Friday, October 19, 2012

I Was Easy

The seduction of a young palate is easy for Napa Valley Cabernet Sauvignons. Like Amy Winehouse clutching a pack of Reds and a Disney smile outside the Highline Ballroom, the wines are dangerously appealing. A young palate doesn't stand a chance. The wines lead you on, promising a long, pleasurable stay. But in the morning you're left with nothing but a headache, a cold bed and an empty pack of smokes. I was no exception.

My family entered the wine business in 1990. I was an impressionable 15. At 22, while my friends settled into "real jobs", I recited California appellations like present value tables, poured through Robert Parker's "The Wine Advocate" as if prepping for the series 7 and honed my sales skills. I was bitten, smitten really, by the sensual fruit and enticing power of Napa Cabernet Sauvignon. I was easy.  By 2000, I had experienced a string of fantastic vintages - '95 '96' '97, and even the much maligned and often disavowed '98 seduced me. And the price was right.  For a Jackson, the wines returned rich, dark fruit, voluptuous body, long finishes and plenty of power. I was a kid in love. The next step was easy. I learned who produced the best wines. I followed their careers. I’ve always preferred to bury by nose in a glass than a textbook. So I listened. I drank. And I travelled.

My first trip to Napa was in 2000, fresh off a weekend in Oregon studying Pinot Noirs from the up and coming Willamette Valley – remember in 2000, no one paid much attention to Oregon wines. I flew into San Francisco, rented a rag top and cruised out to Napa.  I had three days to myself - no schedule, no appointments, just a car to cruise in and eagerness to explore everything Napa Valley had to offer. For a young wine lover, Napa Valley can feel like Hollywood. You know the names but have rarely seen the faces. In 2000, the internet was still young, so was the idea of a vineyard owner having a website. Social media didn't exist so winemakers were like politicians, more than willing to snap pictures and shake hands. Each was excited to share their experiences to wine lovers eager hear them. I was a sponge.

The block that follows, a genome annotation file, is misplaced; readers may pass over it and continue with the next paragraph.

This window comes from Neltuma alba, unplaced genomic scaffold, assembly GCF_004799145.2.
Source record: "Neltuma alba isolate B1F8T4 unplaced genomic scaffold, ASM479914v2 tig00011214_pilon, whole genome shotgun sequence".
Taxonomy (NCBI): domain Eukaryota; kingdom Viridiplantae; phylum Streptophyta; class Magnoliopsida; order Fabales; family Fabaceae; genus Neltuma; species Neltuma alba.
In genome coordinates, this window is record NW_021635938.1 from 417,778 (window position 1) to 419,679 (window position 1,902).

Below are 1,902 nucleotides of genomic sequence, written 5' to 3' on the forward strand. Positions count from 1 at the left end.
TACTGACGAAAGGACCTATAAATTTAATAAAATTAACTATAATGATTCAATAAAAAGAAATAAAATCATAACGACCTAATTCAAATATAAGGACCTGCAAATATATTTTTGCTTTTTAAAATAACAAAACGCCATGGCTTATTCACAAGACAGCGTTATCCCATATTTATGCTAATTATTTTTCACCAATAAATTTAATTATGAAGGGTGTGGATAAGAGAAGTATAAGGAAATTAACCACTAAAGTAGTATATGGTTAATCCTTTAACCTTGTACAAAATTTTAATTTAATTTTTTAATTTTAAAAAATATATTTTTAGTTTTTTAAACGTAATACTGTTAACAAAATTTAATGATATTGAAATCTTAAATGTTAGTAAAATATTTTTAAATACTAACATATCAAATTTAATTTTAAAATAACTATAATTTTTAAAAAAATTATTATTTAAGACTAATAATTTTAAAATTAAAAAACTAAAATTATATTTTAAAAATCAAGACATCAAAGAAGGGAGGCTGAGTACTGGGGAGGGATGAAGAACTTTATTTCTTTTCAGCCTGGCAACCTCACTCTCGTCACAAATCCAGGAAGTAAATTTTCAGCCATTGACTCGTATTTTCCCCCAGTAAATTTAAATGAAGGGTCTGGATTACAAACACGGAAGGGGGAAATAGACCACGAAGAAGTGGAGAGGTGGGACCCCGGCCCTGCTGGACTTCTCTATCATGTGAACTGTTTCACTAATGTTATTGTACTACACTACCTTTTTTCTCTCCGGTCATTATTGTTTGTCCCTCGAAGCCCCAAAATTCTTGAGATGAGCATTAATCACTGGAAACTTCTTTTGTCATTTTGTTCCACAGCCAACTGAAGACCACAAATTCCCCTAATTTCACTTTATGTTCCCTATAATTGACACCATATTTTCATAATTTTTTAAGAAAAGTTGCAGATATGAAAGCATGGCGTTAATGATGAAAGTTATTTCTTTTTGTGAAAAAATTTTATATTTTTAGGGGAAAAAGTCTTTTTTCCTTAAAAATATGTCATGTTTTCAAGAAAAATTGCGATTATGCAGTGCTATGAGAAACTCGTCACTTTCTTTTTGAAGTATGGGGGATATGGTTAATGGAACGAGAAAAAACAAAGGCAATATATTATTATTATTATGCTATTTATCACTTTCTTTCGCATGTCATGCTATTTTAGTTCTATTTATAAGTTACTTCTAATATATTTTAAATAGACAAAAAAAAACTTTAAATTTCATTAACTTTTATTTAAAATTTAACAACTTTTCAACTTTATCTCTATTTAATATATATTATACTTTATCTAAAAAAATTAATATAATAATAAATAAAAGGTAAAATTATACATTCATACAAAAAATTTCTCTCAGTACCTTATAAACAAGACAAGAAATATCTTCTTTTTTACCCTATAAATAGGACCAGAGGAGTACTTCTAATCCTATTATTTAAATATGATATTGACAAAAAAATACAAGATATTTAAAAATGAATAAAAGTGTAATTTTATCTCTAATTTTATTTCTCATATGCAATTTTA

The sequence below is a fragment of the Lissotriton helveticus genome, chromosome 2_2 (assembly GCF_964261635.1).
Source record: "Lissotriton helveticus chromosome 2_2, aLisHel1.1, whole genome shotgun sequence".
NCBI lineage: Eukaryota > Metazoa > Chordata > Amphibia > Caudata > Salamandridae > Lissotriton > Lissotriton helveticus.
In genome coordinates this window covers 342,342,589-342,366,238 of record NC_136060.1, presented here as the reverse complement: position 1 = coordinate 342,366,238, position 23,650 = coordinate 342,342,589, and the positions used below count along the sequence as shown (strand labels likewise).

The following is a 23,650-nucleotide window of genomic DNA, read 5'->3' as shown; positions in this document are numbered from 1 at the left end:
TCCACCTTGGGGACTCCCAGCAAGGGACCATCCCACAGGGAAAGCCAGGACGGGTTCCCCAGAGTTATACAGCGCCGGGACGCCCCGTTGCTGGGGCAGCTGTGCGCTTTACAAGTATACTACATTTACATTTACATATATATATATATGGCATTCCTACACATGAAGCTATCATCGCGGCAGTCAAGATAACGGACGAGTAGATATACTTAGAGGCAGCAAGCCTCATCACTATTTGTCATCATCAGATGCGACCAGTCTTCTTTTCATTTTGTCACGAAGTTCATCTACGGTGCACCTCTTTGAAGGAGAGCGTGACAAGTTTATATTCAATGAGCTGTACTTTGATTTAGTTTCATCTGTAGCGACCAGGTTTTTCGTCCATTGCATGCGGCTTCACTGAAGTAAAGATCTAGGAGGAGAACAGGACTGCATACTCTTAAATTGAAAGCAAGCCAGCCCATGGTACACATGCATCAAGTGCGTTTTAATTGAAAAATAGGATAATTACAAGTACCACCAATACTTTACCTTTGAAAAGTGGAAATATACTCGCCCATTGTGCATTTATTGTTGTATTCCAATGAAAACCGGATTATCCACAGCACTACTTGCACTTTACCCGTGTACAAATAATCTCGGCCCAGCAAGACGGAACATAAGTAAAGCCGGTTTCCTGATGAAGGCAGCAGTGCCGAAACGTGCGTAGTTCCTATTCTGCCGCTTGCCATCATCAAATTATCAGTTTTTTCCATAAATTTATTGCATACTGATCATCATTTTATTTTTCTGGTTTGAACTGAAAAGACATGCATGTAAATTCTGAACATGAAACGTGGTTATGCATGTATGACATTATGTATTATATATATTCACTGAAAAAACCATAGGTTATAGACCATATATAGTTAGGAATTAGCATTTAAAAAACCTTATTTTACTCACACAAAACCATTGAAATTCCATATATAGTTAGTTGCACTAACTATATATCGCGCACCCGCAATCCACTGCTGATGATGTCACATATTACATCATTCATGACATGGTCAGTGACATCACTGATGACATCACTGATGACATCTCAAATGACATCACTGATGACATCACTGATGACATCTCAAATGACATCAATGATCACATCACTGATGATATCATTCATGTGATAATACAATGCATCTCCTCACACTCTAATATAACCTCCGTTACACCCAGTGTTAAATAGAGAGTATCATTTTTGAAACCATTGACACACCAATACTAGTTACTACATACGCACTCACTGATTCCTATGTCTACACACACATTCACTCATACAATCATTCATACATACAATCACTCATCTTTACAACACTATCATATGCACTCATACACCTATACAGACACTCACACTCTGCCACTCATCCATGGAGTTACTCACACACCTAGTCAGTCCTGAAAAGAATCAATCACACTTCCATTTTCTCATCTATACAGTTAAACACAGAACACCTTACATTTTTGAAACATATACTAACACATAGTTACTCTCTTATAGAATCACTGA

On my second night in Napa, spent from a day of touring, I sat at the bar of a small cafĂ©, enjoyed a bowl of pasta and a bottle of '94 Viader. I figured I’d get scolded for the expense when dad got the expense report. You’re only young once. Sequoia Grove, St. Supery, Signorello, Robert Mondavi and Sterling had taken their toll on my feet, palate, patience and tolerance of mediocrity. Remember I said that Napa can be a lot like Hollywood? Don’t forget the tourist. Yes, I realize the irony in that I, myself, was a tourist. But I knew what I was doing, an insider. Halfway through my bowl of pasta, a man, I remember that he wore linen trousers and a Hawaiian shirt, sat down next me. 
"You seem awfully young to know about that wine." He said. He was commenting on my choice of Viader, then a rather small cult producer
"My father taught me well." I replied. "I'm in the business"
"No kidding. What do you do?"
"My family owns a small wine shop in Connecticut. They're showing me the ropes. I take it you know this wine?" I offered him a glass.
"He did teach you well. Yes, I know the wine. I almost always order it when I’m here. It’s the secret value on the list.”
“It certainly is. So how do you know the wine?”
“I know the winemaker. I'm in the business too."
"Small world I guess.” I stared at him. ” What do you do?" I was arrogant and cocky in my youth.
"”Drop by tomorrow and I’ll show you. Just hand them this at reception”
He tucked the corner of his card face down under my bowl of pasta and gave the bartender a Benjamin for my dinner "Welcome to Napa kid. Nice talking with you." He slipped away to greet his dinner companions who had just arrived, leaving me bemused in what just occurred. The bartender smirked with an expression that read "rookie".  I overturned his card, it read - Craig Williams, Winemaker, Joseph Phelps Vineyards. I stared into my glass of ‘94 Viader, confounded by the idea I had just shared a glass of wine with a winemaking icon. The only thought in my head, “That dude makes the Insignia. No way that just happen”.

The last 12 years have brought a tremendous amount of change to the California landscape.  Yet its wines, winemakers and Hollywood appeal still offer young palates a gateway to the seduction of sophistication. Eventually, our palates grow with us as we mature. Old world regions such as Bordeaux, Barolo and Burgundy begin their seduction process.  And yet, even as our palates mature, Napa Cabs are still just as dangerously appealing. From time to time, even a 30 something like me reverts to those younger years when we were easily seduced by the beauty of Cabernet fruit. Napa Cab keeps me grounded, reminds me of where I started, and all that is possible. I can still be seduced by a good Napa Cab. But now?  Now I’m sure to take two Advil and a glass of water before slipping into the night. The headaches, cold bed and empty pack of smokes are gone from my life. Though I was at the Highline Ballroom recently to see Sister Sparrow and the Dirty Birds share a bill with Allen Stone. Anybody got a light?

1 comment:

  1. I'll be honest... within my price point, I have yet to find a Napa Cab I really love. I have found that within my range, California wines in general are very "commercial" so I would rather spend $15-$25 on a beautiful Spanish, Italian, or South African red. Maybe someday I'll be able to get my hands on an older elegant Napa Cab and become a convert, but until then I suspect I'll continue looking outside of CA.